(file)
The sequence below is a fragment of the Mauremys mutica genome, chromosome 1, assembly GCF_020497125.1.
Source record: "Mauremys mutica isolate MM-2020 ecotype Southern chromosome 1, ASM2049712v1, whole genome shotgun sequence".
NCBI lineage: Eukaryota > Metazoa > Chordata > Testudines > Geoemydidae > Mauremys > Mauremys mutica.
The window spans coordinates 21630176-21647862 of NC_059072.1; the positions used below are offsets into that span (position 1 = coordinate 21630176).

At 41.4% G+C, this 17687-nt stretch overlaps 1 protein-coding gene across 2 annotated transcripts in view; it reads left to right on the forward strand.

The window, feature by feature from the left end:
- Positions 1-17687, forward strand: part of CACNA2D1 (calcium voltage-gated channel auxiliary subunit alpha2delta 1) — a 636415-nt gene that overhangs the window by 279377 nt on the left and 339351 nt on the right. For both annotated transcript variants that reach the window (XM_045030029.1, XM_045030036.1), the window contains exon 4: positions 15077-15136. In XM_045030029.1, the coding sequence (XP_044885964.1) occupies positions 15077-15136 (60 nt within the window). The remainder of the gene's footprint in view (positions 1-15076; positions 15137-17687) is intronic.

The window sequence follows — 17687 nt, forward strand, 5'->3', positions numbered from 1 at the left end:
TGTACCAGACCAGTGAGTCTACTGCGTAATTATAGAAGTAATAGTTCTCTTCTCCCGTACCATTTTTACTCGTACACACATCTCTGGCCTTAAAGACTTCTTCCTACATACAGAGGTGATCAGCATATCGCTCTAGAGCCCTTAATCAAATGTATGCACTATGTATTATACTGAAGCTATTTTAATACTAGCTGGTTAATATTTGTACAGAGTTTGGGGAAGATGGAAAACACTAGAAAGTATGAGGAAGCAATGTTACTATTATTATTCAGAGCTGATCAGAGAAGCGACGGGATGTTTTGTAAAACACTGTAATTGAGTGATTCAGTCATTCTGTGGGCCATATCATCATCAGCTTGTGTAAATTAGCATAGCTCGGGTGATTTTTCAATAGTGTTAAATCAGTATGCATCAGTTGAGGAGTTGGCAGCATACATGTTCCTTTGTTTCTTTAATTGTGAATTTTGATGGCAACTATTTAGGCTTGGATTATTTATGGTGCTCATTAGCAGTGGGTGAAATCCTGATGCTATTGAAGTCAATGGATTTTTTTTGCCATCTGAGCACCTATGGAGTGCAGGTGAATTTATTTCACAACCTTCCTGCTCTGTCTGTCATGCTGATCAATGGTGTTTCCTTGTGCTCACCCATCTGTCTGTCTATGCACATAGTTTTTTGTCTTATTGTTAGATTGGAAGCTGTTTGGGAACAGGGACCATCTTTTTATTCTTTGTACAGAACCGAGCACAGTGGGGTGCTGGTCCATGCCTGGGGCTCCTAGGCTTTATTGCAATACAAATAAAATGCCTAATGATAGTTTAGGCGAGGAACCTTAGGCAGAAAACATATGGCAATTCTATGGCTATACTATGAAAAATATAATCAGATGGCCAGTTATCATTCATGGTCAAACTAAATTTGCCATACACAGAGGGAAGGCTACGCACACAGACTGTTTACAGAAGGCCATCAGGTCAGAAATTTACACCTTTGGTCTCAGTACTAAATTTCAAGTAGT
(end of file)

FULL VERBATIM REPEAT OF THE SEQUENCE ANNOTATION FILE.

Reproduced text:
The sequence below is a fragment of the Mauremys mutica genome, chromosome 1, assembly GCF_020497125.1.
Source record: "Mauremys mutica isolate MM-2020 ecotype Southern chromosome 1, ASM2049712v1, whole genome shotgun sequence".
NCBI lineage: Eukaryota > Metazoa > Chordata > Testudines > Geoemydidae > Mauremys > Mauremys mutica.
The window spans coordinates 21630176-21647862 of NC_059072.1; the positions used below are offsets into that span (position 1 = coordinate 21630176).

At 41.4% G+C, this 17687-nt stretch overlaps 1 protein-coding gene across 2 annotated transcripts in view; it reads left to right on the forward strand.

The window, feature by feature from the left end:
- Positions 1-17687, forward strand: part of CACNA2D1 (calcium voltage-gated channel auxiliary subunit alpha2delta 1) — a 636415-nt gene that overhangs the window by 279377 nt on the left and 339351 nt on the right. For both annotated transcript variants that reach the window (XM_045030029.1, XM_045030036.1), the window contains exon 4: positions 15077-15136. In XM_045030029.1, the coding sequence (XP_044885964.1) occupies positions 15077-15136 (60 nt within the window). The remainder of the gene's footprint in view (positions 1-15076; positions 15137-17687) is intronic.

The window sequence follows — 17687 nt, forward strand, 5'->3', positions numbered from 1 at the left end:
TGTACCAGACCAGTGAGTCTACTGCGTAATTATAGAAGTAATAGTTCTCTTCTCCCGTACCATTTTTACTCGTACACACATCTCTGGCCTTAAAGACTTCTTCCTACATACAGAGGTGATCAGCATATCGCTCTAGAGCCCTTAATCAAATGTATGCACTATGTATTATACTGAAGCTATTTTAATACTAGCTGGTTAATATTTGTACAGAGTTTGGGGAAGATGGAAAACACTAGAAAGTATGAGGAAGCAATGTTACTATTATTATTCAGAGCTGATCAGAGAAGCGACGGGATGTTTTGTAAAACACTGTAATTGAGTGATTCAGTCATTCTGTGGGCCATATCATCATCAGCTTGTGTAAATTAGCATAGCTCGGGTGATTTTTCAATAGTGTTAAATCAGTATGCATCAGTTGAGGAGTTGGCAGCATACATGTTCCTTTGTTTCTTTAATTGTGAATTTTGATGGCAACTATTTAGGCTTGGATTATTTATGGTGCTCATTAGCAGTGGGTGAAATCCTGATGCTATTGAAGTCAATGGATTTTTTTTGCCATCTGAGCACCTATGGAGTGCAGGTGAATTTATTTCACAACCTTCCTGCTCTGTCTGTCATGCTGATCAATGGTGTTTCCTTGTGCTCACCCATCTGTCTGTCTATGCACATAGTTTTTTGTCTTATTGTTAGATTGGAAGCTGTTTGGGAACAGGGACCATCTTTTTATTCTTTGTACAGAACCGAGCACAGTGGGGTGCTGGTCCATGCCTGGGGCTCCTAGGCTTTATTGCAATACAAATAAAATGCCTAATGATAGTTTAGGCGAGGAACCTTAGGCAGAAAACATATGGCAATTCTATGGCTATACTATGAAAAATATAATCAGATGGCCAGTTATCATTCATGGTCAAACTAAATTTGCCATACACAGAGGGAAGGCTACGCACACAGACTGTTTACAGAAGGCCATCAGGTCAGAAATTTACACCTTTGGTCTCAGTACTAAATTTCAAGTAGT